Specimen collection and preservation for barcoding
Extensive literature resources are available on the techniques for collecting and preserving mammal specimens, and this web site does not intend to duplicate them. It is assumed that prospective contributors are familiar with the methods of mammal collecting and preservation. DNA can be extracted from both dry (study skins and skeletal material) and ethanol-stored specimens, although some forms of preservation require complicated DNA extraction protocols. Moreover, DNA degradation can occur, especially if the specimen has been pre-treated using DNA-unfriendly protocols (e.g., formalin fixation, skin tanning, and arsenic treatment) or exposed to light, high temperatures and humidity. Hence, it is preferred to deliberately collect and specifically preserve tissue intended for DNA extraction.
Preferred types of tissue samples
It should be kept in mind that many tissue collecting protocols (especially those for marine mammals) were designed to facilitate studies of chemical contaminants or other specialized tasks (e.g., allozyme analyses) and promote collecting tissue from organs which are not otherwise a good source for intact DNA, such as liver or kidneys. It is preferred that these organs be avoided when collecting tissue for DNA barcoding. Below are a few examples of tissue preservation techniques which have proven friendly for DNA barcoding analyses.
Muscle or gonad tissue in 95-100% ethanol. It is important to know that DNA quality of ethanol-preserved tissues is dependent on many factors, including ethanol acidity and concentration, storage temperature, exposure to light, sample age, as well as internal quality of the tissue itself. Ethanol is a good preservative of morphological integrity of the tissue, but it does not suppress enzymatic activity, which may be another factor adversely affecting DNA — hence the need to avoid enzymatically rich tissue, such as liver. Therefore it is preferred that ethanol-preserved tissue is stored at low temperatures (ideally, -20°C or lower). It is also important that tissue is minced thoroughly before fixation to allow quicker penetration and that the ratio of tissue to fixative volume is below 1:10. Change of fixative is recommended after an initial one week of storage.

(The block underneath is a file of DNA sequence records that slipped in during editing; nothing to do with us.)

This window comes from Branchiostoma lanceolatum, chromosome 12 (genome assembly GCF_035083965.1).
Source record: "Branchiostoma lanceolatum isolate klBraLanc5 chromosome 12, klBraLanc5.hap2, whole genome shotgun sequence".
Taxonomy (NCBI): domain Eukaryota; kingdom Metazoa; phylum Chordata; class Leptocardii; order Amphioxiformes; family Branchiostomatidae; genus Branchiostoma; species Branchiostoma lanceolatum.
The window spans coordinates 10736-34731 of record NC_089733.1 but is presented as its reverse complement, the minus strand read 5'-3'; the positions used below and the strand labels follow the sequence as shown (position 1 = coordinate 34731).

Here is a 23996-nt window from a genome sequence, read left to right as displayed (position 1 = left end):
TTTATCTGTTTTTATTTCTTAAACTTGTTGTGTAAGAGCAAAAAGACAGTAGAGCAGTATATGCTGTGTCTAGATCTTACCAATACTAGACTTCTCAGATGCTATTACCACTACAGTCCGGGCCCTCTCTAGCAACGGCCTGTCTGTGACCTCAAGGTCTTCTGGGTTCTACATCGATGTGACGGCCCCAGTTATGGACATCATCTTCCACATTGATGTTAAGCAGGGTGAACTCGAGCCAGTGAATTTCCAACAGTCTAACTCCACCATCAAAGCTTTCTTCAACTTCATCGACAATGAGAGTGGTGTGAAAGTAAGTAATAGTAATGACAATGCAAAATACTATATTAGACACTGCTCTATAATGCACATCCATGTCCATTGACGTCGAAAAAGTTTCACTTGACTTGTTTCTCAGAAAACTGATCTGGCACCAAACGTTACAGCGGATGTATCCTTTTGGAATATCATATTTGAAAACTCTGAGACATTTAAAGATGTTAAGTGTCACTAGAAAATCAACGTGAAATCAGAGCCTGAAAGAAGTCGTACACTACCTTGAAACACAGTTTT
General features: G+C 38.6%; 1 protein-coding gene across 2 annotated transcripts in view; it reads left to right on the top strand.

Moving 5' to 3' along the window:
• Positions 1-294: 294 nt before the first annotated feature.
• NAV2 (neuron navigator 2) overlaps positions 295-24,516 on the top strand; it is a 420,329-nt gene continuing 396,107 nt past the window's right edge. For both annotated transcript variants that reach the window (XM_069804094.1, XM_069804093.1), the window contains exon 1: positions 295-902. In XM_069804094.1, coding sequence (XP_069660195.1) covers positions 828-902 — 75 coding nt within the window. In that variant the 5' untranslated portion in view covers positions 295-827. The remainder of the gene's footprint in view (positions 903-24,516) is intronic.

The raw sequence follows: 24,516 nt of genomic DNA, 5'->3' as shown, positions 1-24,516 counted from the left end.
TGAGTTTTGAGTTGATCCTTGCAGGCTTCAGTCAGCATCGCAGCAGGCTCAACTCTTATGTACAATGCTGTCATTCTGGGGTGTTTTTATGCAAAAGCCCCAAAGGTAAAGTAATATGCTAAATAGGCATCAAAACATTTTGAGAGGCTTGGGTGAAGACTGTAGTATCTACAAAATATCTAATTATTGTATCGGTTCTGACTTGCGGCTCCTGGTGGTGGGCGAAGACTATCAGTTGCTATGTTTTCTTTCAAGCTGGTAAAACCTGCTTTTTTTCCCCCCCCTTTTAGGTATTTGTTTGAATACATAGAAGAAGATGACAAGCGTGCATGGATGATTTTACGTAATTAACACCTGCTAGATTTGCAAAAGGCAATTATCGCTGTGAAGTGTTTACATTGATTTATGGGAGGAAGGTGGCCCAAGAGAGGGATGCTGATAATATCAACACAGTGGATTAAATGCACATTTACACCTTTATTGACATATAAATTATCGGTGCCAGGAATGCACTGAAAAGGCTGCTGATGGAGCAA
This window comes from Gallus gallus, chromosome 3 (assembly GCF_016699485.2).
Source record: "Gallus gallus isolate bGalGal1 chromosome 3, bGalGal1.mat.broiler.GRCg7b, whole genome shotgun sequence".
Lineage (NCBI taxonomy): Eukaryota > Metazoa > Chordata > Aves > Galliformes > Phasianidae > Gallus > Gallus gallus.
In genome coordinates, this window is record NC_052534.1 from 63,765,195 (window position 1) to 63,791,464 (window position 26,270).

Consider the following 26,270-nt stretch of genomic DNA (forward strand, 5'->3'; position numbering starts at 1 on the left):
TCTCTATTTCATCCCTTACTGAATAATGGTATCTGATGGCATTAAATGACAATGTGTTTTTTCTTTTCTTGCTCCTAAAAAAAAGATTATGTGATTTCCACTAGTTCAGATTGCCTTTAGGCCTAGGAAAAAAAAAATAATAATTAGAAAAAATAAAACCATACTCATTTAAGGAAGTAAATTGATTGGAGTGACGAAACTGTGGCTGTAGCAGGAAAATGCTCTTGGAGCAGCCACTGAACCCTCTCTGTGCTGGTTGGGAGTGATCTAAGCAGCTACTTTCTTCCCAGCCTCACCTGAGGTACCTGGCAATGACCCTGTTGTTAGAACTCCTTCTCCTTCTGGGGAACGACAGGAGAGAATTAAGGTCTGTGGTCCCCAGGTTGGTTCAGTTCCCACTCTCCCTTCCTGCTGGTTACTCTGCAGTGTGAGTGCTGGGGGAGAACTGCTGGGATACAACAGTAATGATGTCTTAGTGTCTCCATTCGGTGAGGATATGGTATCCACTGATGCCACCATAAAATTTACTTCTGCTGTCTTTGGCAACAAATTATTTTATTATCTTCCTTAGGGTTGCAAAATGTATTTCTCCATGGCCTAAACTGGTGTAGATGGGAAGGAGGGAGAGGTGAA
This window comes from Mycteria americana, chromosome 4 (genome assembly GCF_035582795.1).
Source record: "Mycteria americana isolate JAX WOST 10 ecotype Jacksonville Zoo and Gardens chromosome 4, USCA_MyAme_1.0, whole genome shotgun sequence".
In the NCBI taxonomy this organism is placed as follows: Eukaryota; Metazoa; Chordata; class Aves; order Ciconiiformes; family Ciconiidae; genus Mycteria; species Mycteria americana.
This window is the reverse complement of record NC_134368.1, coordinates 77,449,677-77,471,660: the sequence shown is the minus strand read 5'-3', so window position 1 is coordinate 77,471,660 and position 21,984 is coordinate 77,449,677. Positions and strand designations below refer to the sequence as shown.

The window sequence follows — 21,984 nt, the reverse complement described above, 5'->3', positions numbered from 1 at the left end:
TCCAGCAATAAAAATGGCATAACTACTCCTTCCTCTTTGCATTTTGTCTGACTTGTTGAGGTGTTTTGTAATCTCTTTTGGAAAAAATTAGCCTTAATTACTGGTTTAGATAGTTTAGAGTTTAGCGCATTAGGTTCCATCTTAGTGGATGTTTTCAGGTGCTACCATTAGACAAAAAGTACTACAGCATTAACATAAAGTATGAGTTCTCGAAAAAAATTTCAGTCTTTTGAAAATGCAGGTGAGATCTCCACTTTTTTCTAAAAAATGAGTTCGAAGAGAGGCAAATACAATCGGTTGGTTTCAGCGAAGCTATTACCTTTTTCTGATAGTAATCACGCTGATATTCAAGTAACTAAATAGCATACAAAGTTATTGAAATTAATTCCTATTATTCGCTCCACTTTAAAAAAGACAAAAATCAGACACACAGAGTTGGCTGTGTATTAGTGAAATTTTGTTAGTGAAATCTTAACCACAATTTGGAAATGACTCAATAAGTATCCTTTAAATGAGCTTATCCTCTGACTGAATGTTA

Dry muscle sampled from carcasses intended for skeletal preparation using dermestid beetles. This tissue source proved to be very good in a case study involving several dozen samples. Tissues could be shipped for analysis without additional fixation. This protocol is especially advocated for museums that prepare skin, skull, and skeleton vouchers, but do not have a designated tissue collection.
Small aliquot of blood, gonad or brain tissue blotted onto a blotting card. This technique is still under evaluation and it is advisable to check with the campaign coordinator for details on using this form of tissue preservation.
It is well-known that provenance data and biological information are an integral part of any collection voucher specimen and constitute a large portion of its research value. Therefore it is critical that any data associated with each specimen used for populating the reference library of DNA barcodes are recorded and digitized. There are several vital data fields required by BOLD (i.e., detailed locality with coordinates and elevation, collection date, name(s) of collector(s), sex and age), however, there are additional pieces of information, recording which constitutes good practices in mammalogy. These include standard measurements, weight, reproductive data, and habitat. Field collecting of mammals usually also produces ancillary information on mammal community structure, parasite infestations, habitat preferences, etc., which may pose significant synecological value. Although collecting these data falls outside the scope of mammalian DNA barcoding per se, prospective donors are encouraged to consult specialized literature on how to obtain and log this valuable information. The mammalian barcoding campaign has a set of standard protocols for detailed data capture (in both digital and analog format) which can be distributed among interested participants, upon request.
Because of their important economical, conservation, and biomedical status, mammals are among the most highly regulated living organisms when it comes to collecting, deposition, and international transfer. It is imperative that any prospective contributor to the mammal barcoding campaign is well aware of the national, international, and institutional regulations pertaining to the collection and shipping of mammal specimens and any derivative biomaterials and conducts his/her operations in a compliant manner. This particularly concerns locally or globally endangered species and those listed under the Convention of International Trade of Endangered Species (CITES). It is preferred that any institution hosting or facilitating such collecting activities has a nationally recognised collection and is registered with the national CITES authority. Regulations differ drastically from nation to nation, and it is important that they are followed by all campaign participants as they apply to their research activities. The Biodiversity Institute of Ontario is a CITES-registered institution and will gladly assist in obtaining Canadian import documentation for samples intended for processing at the core sequencing facility at Guelph, Ontario.